Hate crimes reported at universities nationwide

Hate crimes or bias incidents have been reported at Syracuse University, University at Albany and Auburn University

Hate crimes at colleges across the country are being reported, as Syracuse University students are fleeing the school in the wake of several bias incidents on the upstate New York campus, according to reports.

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More than a dozen cases of racist or anti-Semitic graffiti have been reported at or near Syracuse University since the beginning of the month, according to school officials and a report by the university’s independent student newspaper, The Daily Orange.

The university's Department of Public Safety announced Thursday investigators had made an arrest in connection to some of the graffiti scrawled on campus property, as reports of racist or hateful vandalism continue to pour in.

Students rally against white supremacy at Syracuse University in New York, Nov. 20, 2019. (REUTERS/Maranie Staab) 

In a different case, however, a white supremacist manifesto was reportedly sent Monday night to some students’ cellphones via AirDrop while they were inside a campus library. The reported manifesto spurred students to protest Wednesday night on the campus.

WHITE SUPREMACIST MANIFESTO REPORTEDLY 'AIRDROPPED' AT SYRACUSE U

School officials on Wednesday announced they believed the AirDopped missive was a "hoax" and noted that some of the later graffiti incidents were apparently "intended to be in support of the campus protests."

“To date, law enforcement has not been able to locate a single individual who directly received an AirDrop. Not one,” Chancellor Kent Syverud told the University Senate on Wednesday. “It was apparent that this rumor was probably a hoax, but that reality was not communicated clearly and rapidly enough to get ahead of escalating anxiety.”

By Tuesday, city, campus and state police and the FBI were discussing the matter at a news conference.

Law enforcement officials address questions about a series of racist messages and hate crimes at Syracuse University in the last two weeks during a press conference Tuesday. (AP)

Syverud added that investigators suspect one to five people connected to the university are responsible for the vandalism.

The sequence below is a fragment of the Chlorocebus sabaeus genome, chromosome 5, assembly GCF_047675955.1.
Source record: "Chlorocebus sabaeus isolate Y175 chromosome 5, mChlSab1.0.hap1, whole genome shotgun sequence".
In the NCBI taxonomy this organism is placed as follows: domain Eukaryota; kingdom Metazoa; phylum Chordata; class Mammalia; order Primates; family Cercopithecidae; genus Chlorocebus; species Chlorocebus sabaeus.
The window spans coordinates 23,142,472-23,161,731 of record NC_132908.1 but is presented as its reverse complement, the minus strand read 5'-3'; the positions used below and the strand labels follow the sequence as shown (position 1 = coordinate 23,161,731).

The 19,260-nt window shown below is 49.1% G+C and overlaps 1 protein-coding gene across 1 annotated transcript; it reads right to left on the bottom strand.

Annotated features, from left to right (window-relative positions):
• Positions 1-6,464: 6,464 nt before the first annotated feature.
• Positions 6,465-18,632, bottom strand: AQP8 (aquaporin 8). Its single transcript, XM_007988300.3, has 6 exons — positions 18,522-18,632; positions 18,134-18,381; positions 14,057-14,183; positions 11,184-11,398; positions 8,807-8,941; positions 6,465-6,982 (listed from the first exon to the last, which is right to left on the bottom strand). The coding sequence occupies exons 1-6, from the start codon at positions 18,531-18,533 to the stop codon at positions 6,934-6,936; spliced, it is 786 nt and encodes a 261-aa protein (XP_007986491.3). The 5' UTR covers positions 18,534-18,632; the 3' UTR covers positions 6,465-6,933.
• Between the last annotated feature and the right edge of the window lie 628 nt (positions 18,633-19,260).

On Sunday, the chancellor suspended a fraternity after a black student filed a complaint saying she was verbally harassed by people leaving a party at the frat the night before. All fraternities’ social events were also suspended, along with at least four of the students involved.

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In one incident, a university professor, who is Jewish, received an anti-Semitic email sent from an anonymous source.

She told The Daily Orange she immediately "thought of the safety of [her] family."

Students rally against white supremacy at Syracuse University in New York Nov. 20, 2019. (REUTERS/Maranie Staab)

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“I don’t know who would’ve sent it. I don’t know who knows I’m Jewish. It’s not something I talk about in class necessarily, but it was very personal to me," she said, according to a different report.

As a result, several students told the paper they either refused to leave their homes or were leaving the university earlier than expected for the upcoming Thanksgiving break.

“The string of incidents that have gone essentially unpunished and seemingly unrecognized by the university has just made me feel extremely unsafe,” one Syracuse University junior told the outlet, saying the school’s reaction, or lack thereof, to the attacks has “just made me feel extremely unsafe.”

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Just over 125 miles away, University at Albany students discovered the words “F--- Israel” drawn in large lettering outside a campus building, according to a picture posted to social media.

A university spokesperson responded by writing the offensive message was removed immediately after facilities workers became aware.

Meanwhile, Auburn University officials reported Wednesday that an extension cord was tied into a noose and discovered inside one of the Alabama school’s dormitories.

Auburn statistics show the university’s current enrollment of about 30,460 students is 75 percent white and about 5 percent black. Members of different ethnic groups make up the rest.

The Associated Press contributed to this report.